Neighbor, how stands the Union?

Questions get tricky when there is only one acceptable answer and they get even trickier when they are asked by Daniel Webster, especially from the grave.

The Devil and Daniel Webster by Steven Vincent Benet is “a story they tell in border country, where Massachusetts joins Vermont and New Hampshire.”

It is also a story I was supposed to have read not too many miles north and east of there when I was at boarding school.

I have no recollection of ever having read it, but a classmate (who has become a loyal reader) did, and he referred to it when he wrote,

“We are divided today more than any time I can remember – by age, by class, by ideology…

What do you think about this?  Am I too much “Gloom and Doom?”  Is there a way to set this situation right?

I was taught by my father to be tolerant and to try to seek common ground with those whose beliefs seem to diverge from mine.  Sadly, when I try to seek common ground with those who are Trump supporters, nothing seems to work.”

Obviously from the last sentence, my friend is a Democrat, but his question could just as easily have been asked about Democrats by the most ardent of Trump supporters. I know this because I hear it on a weekly, if not daily, basis.

His thoughtful – plaintive, even – question inspired me to read the story. It takes 15 or 20 well spent minutes. So what if I am 60 years late. If I’d read it when it was due, I would have forgotten it by now.

Am I too much “Gloom and Doom?”

 The attempt to answer this question grew to almost 2500 words. I thought they were excellent words – verging on splendid – but there were too many of them.

The overwhelming majority of those words were about politics, and they led to the answer, “nope, in that arena, there is no such thing as excess “Gloom and Doom.” I hadn’t even gotten to the reasons for optimism.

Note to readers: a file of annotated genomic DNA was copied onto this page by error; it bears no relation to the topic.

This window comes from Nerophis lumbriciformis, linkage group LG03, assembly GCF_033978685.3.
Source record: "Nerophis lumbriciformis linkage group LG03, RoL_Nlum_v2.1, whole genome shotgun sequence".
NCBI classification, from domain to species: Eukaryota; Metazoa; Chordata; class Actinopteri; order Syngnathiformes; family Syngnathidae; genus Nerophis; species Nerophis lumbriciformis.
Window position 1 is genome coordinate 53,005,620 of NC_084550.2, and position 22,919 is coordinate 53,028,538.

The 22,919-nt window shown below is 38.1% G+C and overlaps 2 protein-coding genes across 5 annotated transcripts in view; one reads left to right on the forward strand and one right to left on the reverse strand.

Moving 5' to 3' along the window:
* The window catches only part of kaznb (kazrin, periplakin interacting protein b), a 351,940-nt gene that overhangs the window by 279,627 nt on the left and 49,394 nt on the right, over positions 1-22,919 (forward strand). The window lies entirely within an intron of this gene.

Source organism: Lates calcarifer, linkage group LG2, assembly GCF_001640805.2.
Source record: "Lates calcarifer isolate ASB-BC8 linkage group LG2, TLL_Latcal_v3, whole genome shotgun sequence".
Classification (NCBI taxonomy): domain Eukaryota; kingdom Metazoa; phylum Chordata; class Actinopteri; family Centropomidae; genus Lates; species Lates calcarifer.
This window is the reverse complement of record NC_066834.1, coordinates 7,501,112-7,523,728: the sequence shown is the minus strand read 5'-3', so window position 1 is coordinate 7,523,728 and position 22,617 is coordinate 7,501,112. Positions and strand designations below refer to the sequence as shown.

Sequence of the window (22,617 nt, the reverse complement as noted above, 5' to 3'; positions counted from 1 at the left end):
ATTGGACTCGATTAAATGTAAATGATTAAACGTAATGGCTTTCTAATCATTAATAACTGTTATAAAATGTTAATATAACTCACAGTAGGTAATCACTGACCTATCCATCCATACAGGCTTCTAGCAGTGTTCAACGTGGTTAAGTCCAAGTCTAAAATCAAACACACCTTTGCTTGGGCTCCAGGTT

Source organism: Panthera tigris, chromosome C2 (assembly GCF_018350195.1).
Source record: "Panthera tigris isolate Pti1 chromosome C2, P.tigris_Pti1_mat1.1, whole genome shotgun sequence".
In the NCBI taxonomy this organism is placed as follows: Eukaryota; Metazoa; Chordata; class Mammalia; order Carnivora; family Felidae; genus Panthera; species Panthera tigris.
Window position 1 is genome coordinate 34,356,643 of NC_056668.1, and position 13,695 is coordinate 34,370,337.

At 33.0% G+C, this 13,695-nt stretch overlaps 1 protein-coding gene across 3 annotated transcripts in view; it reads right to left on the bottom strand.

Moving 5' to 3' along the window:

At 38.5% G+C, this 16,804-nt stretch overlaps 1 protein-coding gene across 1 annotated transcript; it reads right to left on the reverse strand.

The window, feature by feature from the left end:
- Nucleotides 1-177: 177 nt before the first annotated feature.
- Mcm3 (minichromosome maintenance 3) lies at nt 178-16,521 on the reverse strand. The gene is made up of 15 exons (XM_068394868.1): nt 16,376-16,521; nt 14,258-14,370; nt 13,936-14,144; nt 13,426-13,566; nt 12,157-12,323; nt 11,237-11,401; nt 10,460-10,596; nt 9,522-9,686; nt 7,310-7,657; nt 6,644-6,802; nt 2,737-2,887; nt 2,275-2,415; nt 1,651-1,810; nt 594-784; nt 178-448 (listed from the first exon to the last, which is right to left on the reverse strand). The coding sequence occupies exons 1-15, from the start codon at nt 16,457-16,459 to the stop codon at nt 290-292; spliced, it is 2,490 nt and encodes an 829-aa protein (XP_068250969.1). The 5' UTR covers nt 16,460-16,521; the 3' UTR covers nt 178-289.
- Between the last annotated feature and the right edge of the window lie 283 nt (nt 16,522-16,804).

The problem of too many words has two solutions. Throw some away is often the right one but it is tough on the lonely ego at the keyboard.

Use them in another story is a terrific compromise, so watch this space.

Nine in ten Americans report that they are happy with their personal lives. The thing that most needs fixing is the venomous political culture.

I draw comfort from a recent remark made by George Will, “at any given moment, 223 million out of 227 million Americans are not watching cable news.”

Less Politics, More Everything Else

 In 2019, I rebranded from LibertyPell (mostly not cracked) to the Pundificator. I did so for several reasons.

First, politics had become too depressing. For those of us with hyperactive “fix it” glands, it is frustrating to observe a set of practices (system implies more intention than is deserved) that is so obviously self-serving and corrupt.

Worse, the political actors have the power to thwart most efforts to upset their apple carts.

Second, politics has vastly oversold its importance. Most of the things that make our lives good or bad, meaningful or meaningless, fulfilling or disappointing have far more to do with what we do for ourselves and others than with the things politicians and their henchpeople do “to” our adversaries, “for” us, but mostly “at” the country.

Thoughtful people have a desire to be informed and we are drawn to sources of information that we hope will guide us to that goal.

As businesses, newspapers are in sharp decline. Only a few will survive as online subscriber-based outlets.  To survive they need readers because advertisers have fled to the internet. Instead of telling readers what they need to know to be informed, newspapers use pilfered personal data to feed readers a steady diet of the junk food they want to eat but know that they shouldn’t.

Audience sorting does the same for cable news. Whatever minuscule overlap there might be in the audiences of MSNBC and CNN on the left and Fox on the right is not better informed by hearing both sides. Rather, it is disgusted by the stupidity of the arguments.